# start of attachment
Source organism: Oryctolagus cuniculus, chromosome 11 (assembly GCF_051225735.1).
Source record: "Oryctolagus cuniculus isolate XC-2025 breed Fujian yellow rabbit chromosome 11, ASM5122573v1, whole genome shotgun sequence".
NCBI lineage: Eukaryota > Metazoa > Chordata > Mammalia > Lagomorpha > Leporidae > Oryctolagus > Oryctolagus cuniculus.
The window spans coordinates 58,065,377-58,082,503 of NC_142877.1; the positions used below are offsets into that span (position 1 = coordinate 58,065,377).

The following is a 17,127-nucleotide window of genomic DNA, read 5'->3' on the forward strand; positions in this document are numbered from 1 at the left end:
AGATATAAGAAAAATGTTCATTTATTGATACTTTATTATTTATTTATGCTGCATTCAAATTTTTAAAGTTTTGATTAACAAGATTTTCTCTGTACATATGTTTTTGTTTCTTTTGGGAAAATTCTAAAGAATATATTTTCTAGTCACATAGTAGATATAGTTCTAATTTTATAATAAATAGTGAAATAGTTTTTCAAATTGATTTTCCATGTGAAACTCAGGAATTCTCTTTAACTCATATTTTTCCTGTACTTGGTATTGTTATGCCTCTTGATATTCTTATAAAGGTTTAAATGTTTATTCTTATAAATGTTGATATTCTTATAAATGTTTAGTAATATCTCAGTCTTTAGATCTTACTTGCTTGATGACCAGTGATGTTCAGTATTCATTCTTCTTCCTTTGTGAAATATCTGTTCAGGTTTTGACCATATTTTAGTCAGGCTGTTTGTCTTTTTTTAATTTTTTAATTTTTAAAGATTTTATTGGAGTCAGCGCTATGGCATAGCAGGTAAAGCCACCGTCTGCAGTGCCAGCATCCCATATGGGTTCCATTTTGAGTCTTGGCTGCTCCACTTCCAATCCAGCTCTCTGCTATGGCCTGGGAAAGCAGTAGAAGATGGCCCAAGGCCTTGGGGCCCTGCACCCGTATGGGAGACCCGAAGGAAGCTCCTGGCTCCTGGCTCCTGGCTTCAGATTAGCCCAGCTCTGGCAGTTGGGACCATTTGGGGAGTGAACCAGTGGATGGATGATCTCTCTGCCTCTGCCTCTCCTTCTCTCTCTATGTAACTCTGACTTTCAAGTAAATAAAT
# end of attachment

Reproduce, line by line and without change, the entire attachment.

Source organism: Oryctolagus cuniculus, chromosome 11 (assembly GCF_051225735.1).
Source record: "Oryctolagus cuniculus isolate XC-2025 breed Fujian yellow rabbit chromosome 11, ASM5122573v1, whole genome shotgun sequence".
NCBI lineage: Eukaryota > Metazoa > Chordata > Mammalia > Lagomorpha > Leporidae > Oryctolagus > Oryctolagus cuniculus.
The window spans coordinates 58,065,377-58,082,503 of NC_142877.1; the positions used below are offsets into that span (position 1 = coordinate 58,065,377).

The following is a 17,127-nucleotide window of genomic DNA, read 5'->3' on the forward strand; positions in this document are numbered from 1 at the left end:
AGATATAAGAAAAATGTTCATTTATTGATACTTTATTATTTATTTATGCTGCATTCAAATTTTTAAAGTTTTGATTAACAAGATTTTCTCTGTACATATGTTTTTGTTTCTTTTGGGAAAATTCTAAAGAATATATTTTCTAGTCACATAGTAGATATAGTTCTAATTTTATAATAAATAGTGAAATAGTTTTTCAAATTGATTTTCCATGTGAAACTCAGGAATTCTCTTTAACTCATATTTTTCCTGTACTTGGTATTGTTATGCCTCTTGATATTCTTATAAAGGTTTAAATGTTTATTCTTATAAATGTTGATATTCTTATAAATGTTTAGTAATATCTCAGTCTTTAGATCTTACTTGCTTGATGACCAGTGATGTTCAGTATTCATTCTTCTTCCTTTGTGAAATATCTGTTCAGGTTTTGACCATATTTTAGTCAGGCTGTTTGTCTTTTTTTAATTTTTTAATTTTTAAAGATTTTATTGGAGTCAGCGCTATGGCATAGCAGGTAAAGCCACCGTCTGCAGTGCCAGCATCCCATATGGGTTCCATTTTGAGTCTTGGCTGCTCCACTTCCAATCCAGCTCTCTGCTATGGCCTGGGAAAGCAGTAGAAGATGGCCCAAGGCCTTGGGGCCCTGCACCCGTATGGGAGACCCGAAGGAAGCTCCTGGCTCCTGGCTCCTGGCTTCAGATTAGCCCAGCTCTGGCAGTTGGGACCATTTGGGGAGTGAACCAGTGGATGGATGATCTCTCTGCCTCTGCCTCTCCTTCTCTCTCTATGTAACTCTGACTTTCAAGTAAATAAAT